The Knights Templar, also known as The Poor Fellow-Soldiers of Christ and of the Temple of Solomon, were a Christian military and hospitality order popular in the Middle Ages. They financed several crusades and offered hospitality to fellow pilgrims far from home; the financial surety they offered to pilgrims was an early form of banking. Around 1135 Bernard de Clairvaux, a French Cistercian abbot, wrote “A Templar Knight is truly a fearless knight, and secure on every side, for his soul is protected by the armour of faith, just as his body is protected by the armour of steel. He is thus doubly armed, and need fear neither demons nor men.” They became less popular as the Crusades proved unsuccessful in reclaiming the Holy Land, and monarchs started envying their wealth.
In 1302, under Clement V, the papacy was moved to France. Historian Charles G. Addison noted in his The History of the Knights Templar, “Of the ten new cardinals then created nine were Frenchmen, and in all his acts the new pope manifested himself the obedient slave of the French monarch.” He continues:
“On the night of the 13th of October , all the Templars in the French dominions were simultaneously arrested. Monks were appointed to preach against them in the public places of Paris, and in the gardens of the Palais Royale; and advantage was taken of the folly, the superstition, and the credulity of the age, to propagate the most horrible and extravagant charges against the order. . . They [were] accused of burning the bodies of the deceased brethren, and making the ashes into a powder, which they administered to the younger brethren in their food and drink, to make them hold fast their faith and idolatry; of cooking and roasting infants, and anointing their idols with the fat; of celebrating hidden rites and mysteries, to which young and tender virgins were introduced, and of a variety of abominations too absurd and horrible to be named.” (Chapter 9)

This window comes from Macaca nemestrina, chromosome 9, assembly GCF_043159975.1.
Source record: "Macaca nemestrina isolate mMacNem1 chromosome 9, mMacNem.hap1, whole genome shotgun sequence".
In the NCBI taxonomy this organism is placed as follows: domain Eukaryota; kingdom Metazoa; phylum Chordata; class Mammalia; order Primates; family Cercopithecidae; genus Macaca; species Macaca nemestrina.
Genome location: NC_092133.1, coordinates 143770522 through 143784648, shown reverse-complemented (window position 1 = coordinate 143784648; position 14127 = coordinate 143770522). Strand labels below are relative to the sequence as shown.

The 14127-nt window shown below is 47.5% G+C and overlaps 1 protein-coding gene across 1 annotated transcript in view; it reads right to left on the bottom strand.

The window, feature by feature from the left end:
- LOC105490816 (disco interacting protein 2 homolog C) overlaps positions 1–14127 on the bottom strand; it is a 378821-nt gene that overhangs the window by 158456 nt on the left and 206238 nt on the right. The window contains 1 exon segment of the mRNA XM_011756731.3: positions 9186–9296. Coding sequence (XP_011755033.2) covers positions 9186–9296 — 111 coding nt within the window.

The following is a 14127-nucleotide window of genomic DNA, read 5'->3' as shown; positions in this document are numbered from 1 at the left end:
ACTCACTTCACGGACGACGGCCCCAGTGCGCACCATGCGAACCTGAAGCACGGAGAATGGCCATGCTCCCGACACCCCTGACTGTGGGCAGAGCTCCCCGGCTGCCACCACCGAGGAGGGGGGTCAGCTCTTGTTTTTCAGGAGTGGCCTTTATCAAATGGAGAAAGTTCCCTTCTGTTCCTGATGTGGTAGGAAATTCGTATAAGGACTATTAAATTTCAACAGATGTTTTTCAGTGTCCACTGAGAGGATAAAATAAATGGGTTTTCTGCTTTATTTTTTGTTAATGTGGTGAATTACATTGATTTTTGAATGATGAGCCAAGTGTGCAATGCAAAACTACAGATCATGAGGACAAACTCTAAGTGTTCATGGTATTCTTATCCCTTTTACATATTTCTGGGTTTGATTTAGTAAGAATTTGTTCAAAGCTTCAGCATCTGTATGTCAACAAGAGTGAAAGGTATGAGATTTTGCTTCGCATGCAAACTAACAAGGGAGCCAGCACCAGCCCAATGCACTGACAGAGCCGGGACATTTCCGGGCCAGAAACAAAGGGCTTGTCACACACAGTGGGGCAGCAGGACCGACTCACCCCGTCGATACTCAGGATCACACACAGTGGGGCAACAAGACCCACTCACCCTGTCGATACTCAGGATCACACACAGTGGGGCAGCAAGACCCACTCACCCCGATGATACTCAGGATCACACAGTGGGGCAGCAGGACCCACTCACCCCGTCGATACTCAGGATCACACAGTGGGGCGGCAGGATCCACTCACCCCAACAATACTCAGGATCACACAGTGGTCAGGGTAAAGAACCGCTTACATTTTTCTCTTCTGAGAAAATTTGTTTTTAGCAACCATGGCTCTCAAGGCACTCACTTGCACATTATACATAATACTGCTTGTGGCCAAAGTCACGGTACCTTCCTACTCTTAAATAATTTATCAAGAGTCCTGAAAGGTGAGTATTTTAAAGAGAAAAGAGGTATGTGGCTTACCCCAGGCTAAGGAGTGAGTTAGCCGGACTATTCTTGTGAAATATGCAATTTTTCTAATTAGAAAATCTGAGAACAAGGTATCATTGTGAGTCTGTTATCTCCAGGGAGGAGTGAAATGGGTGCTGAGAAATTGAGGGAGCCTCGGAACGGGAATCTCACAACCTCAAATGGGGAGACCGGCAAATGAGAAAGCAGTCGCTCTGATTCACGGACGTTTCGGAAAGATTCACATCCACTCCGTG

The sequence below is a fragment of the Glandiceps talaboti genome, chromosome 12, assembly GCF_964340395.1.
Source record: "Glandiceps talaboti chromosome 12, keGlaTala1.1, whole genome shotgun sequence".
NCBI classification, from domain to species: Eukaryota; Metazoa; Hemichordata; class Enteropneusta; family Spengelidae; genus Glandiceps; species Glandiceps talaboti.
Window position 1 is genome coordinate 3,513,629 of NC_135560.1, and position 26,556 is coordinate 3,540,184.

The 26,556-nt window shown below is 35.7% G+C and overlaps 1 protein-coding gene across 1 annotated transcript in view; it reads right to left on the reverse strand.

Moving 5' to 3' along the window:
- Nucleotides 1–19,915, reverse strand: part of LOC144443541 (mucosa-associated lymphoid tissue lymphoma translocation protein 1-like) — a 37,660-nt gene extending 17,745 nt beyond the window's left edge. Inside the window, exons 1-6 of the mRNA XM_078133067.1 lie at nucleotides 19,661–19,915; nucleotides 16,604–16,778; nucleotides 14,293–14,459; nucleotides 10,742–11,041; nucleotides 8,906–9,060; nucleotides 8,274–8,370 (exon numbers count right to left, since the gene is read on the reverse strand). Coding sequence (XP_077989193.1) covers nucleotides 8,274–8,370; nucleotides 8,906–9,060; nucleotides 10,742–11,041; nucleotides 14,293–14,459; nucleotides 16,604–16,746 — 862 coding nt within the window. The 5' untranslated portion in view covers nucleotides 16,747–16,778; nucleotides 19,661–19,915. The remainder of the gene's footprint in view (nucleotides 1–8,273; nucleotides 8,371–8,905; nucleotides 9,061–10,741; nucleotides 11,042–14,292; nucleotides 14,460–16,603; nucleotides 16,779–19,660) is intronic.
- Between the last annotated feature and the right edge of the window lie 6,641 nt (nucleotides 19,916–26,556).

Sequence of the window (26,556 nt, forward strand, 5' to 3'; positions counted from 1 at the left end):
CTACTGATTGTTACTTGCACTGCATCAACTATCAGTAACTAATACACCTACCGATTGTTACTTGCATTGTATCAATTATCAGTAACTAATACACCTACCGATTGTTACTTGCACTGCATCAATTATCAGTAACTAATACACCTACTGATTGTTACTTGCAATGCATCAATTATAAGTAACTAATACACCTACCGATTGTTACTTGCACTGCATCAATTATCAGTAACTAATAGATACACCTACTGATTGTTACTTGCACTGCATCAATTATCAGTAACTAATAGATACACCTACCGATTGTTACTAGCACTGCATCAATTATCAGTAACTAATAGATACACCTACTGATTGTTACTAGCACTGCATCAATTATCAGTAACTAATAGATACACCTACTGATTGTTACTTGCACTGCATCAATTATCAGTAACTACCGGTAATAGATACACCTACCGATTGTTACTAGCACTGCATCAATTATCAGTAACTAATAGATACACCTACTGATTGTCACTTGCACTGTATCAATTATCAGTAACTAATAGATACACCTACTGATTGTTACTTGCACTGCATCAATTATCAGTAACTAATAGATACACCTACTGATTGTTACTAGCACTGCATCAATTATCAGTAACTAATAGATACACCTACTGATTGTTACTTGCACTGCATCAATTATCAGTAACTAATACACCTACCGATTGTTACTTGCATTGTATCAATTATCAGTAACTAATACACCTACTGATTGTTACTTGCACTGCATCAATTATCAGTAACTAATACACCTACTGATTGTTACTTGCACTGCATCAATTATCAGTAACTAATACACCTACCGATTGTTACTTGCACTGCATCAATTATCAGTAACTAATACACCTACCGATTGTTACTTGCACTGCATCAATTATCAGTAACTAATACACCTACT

He comments: “The character of the charges preferred against the Templars proves that their enemies had no serious crimes to allege against the order.”
Twelve days of imprisonment was followed by torture under the Grand Inquisitor. Feet were literally roasted; teeth were pulled. One hundred forty Knights Templars were tortured; thirty six knights died proclaiming their innocence. Some confessed under the torture, living the rest of their lives as cripples. Others were burned at the stake.
The order of the Knights Templar was dissolved (setting up plenty of room for conspiracy theories and adventure novels seven centuries later. . .)
Fridays have been unlucky every since Christ was crucified. The superstition linking Friday the 13th to misfortune is often tied to that unlucky day in October 1307, although some folklorists claim a variety of sources for this folk belief, mostly originating in the 19th or 20th Centuries.
Some people are said to stay home completely on this day. I have also seen humanist and atheist groups claiming Fridays the thirteenth as their own holiday to counter irrationality.
I prefer to be more positively focused. Go ahead and avoid broken mirrors and black cats—it’s all in good fun. But as you go about your business today, remember the Knights Templar. Pray for their souls if you’re so inclined. Or find a good history to read.
More about the Knights Templar
Templar History looks like a fun site
Rosslyn Chapel, Scotland, from the BBC